You’re surfing the web when you get a pop-up on your computer. You click on it to get it to go away and go about your day. This is a good way to get viruses.
Sure enough, you do a scan later, and you’ve got a few.
If you’re going to protect yourself from hackers, you’re going to need to take a few key digital hygiene steps. It starts with a killer anti-virus program and strong passwords, but it doesn’t end there.
Let us help you keep your computer clean. Check out this guide for a few easy tips on how to stay safe while you’re browsing through the internet.
Table of Contents
Arm Yourself With the Right Tools
You can’t shampoo your hair and wash your face without soap. The same concept applies to your computer. It’s hard to fight off trojan horses if you don’t have anti-virus software to warn you of their presence.
If you don’t want to pay for software, there are free options out there that you can download. They may not do as much as the paid programs, but they’ll act as the first line of defense.
Make sure when you’re looking for programs that you’re a little choosy. The last thing you want is to accidently download a virus that claims it can protect your computer.
Use Strong Passwords
If a hacker can guess your passwords, that’s it. They’ll get access to all your private information. This is especially true if you have the bad habit of using the same passcode for all your accounts.
You should use a different one for every site that you’re a part of. If you have a poor memory, write all of your passwords down in a book. Just make sure that you keep it away from prying eyes.
Another tip to take to heart is to not use numbers in a sequence. For example, 123, 789, 54321, etc. Hold off on using information that a hacker could easily get from your social media profile.
Meaning, don’t use your birthday or the year you got married. The last passcode no-no is a little self-explanatory. Don’t use the word “password.”
Keep Everything up to Date
Every day developers look for holes in their systems. When they find something, they usually release a patch that will cover these gaping security holes.
If you don’t download the update, you leave yourself vulnerable to hackers. So when your computer asks you if it can update itself, go ahead and let it. We realize that these notifications never come at a good time, but they’re necessary.
The same goes for your browser. If you get a notification letting you know that Chrome has an update, let it do its thing. It only takes a few seconds out of your day.
If you’re a forgetful person, consider setting your computer to download updates automatically. This is the one surefire way to make sure you never miss one.
If you want to add an extra layer of security, you should set up a multi-factor authorization code. It will keep hackers out even if you choose a weak password option.
To explain what this system is, we’ll give you an example. You log into a website. It stops you before it sends you to your homepage and asks you to enter a code that it’s sent to your phone.
Only when you enter the code are you allowed in. Usually, two-factor authorization is a PIN like in our example, but it can also be a face ID, fingerprint, or voice ID.
Back-up Your Files
Any online security master course from agile-center.com will tell you to back up everything. This way, if a virus makes its way onto your computer, all you have to do is put your files back onto the device once you’ve handled the situation.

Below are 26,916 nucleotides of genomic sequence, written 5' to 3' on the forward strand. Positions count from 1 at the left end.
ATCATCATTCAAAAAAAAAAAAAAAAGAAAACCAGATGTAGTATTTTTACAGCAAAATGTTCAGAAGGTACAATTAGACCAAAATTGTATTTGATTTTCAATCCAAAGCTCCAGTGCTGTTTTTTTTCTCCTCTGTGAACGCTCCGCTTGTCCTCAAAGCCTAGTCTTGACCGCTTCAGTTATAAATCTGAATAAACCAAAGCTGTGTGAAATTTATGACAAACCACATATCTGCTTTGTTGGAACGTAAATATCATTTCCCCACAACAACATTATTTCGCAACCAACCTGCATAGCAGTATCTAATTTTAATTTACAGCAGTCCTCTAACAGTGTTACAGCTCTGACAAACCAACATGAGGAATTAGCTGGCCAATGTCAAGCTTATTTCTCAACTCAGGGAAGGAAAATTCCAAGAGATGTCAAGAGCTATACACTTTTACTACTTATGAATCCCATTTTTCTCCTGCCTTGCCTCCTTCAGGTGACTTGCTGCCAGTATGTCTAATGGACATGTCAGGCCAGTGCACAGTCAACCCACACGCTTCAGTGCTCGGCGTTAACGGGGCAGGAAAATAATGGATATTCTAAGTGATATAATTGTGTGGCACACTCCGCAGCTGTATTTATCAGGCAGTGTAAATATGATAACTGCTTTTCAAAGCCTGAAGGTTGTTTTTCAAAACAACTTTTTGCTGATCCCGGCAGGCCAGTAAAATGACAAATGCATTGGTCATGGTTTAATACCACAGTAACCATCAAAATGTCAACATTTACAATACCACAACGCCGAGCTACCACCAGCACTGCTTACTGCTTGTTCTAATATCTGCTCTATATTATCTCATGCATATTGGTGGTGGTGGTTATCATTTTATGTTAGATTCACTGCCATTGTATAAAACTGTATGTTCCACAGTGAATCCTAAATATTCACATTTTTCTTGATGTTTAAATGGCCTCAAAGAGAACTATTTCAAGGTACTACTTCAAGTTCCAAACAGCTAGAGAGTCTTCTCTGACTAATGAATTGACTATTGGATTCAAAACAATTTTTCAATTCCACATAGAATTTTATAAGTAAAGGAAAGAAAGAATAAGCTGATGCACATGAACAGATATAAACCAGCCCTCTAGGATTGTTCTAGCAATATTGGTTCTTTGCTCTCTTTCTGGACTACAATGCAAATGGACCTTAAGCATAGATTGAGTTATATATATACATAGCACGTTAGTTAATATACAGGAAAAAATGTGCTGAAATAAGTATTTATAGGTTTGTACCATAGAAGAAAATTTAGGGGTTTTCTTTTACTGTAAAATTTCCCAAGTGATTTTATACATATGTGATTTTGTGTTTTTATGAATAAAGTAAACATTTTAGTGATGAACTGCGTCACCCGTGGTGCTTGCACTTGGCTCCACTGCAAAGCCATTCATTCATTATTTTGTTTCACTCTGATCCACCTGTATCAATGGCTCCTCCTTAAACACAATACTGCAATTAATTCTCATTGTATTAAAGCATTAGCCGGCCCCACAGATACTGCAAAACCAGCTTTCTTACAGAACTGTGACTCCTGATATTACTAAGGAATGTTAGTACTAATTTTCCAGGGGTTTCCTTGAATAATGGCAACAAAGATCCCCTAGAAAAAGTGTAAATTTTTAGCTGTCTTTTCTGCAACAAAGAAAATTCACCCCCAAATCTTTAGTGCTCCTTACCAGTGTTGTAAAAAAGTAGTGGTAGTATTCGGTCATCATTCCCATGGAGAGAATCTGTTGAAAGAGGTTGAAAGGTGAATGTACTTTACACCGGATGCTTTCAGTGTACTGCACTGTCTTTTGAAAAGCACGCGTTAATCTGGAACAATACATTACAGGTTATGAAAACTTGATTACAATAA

There are multiple ways you can go about this. The most popular is to upload everything to cloud services such as Dropbox or Google Drive. It’s simple and easy.
You can also use an external hard drive. Of course, if you lose it, you’ll lose everything on your computer. Still, it’s hard to break them, and they can hold a lot.
Beware of Public Wi-Fi
Freelancers often make use of free public wi-fi to get a change of scenery every now and again. There’s nothing wrong with this as long as you’re careful.
By using a public network, you leave yourself open for hackers to see you. They can intercept any data that you send to another person.
The best way to stop this is by investing in a VPN. It adds a layer of encryption to mask your online presence. You can do all the web surfing you want in peace knowing that you’re off hacker radar.
Phishing is a common cybercriminal trap that’s easy to fall into. They’ll send you a completely legitament email that looks like it’s from your bank or some other official source.
Most of the time, these emails include a link for you to click on. The second you do, you’ll be in trouble. To avoid these scams, make sure you read the entire email.
Look for typos. If the sender is asking you for any personal information, don’t give it. No official organization will ask you to send this kind of info via email.
Stay On Top of Your Digital Hygiene
If you leave yourself vulnerable for a second when you’re web surfing, hackers will jump on the window of opportunity. That’s why it’s important to stay on top of your digital hygiene.
Download anti-virus software, beware of phishing scams, back up all your files, and above all else, keep your passwords safe. Doing so will make your computer a tight iron fortress of defense.
IF ALL ELSE FAILS
If you have been threatened, intimidated or abused online, it can be hard to tell whether this is genuine or not, but if there is a specific and credible threat, we would always advise contacting the police and authorities. Even still, this can be hard and time consuming and as such, if you do have the budget it may be worth contacting a specialist in close protection services who may be able to advise you on your safety.
If you’re looking for more ways to avoid hackers, visit our blog for all the latest security tips and tricks.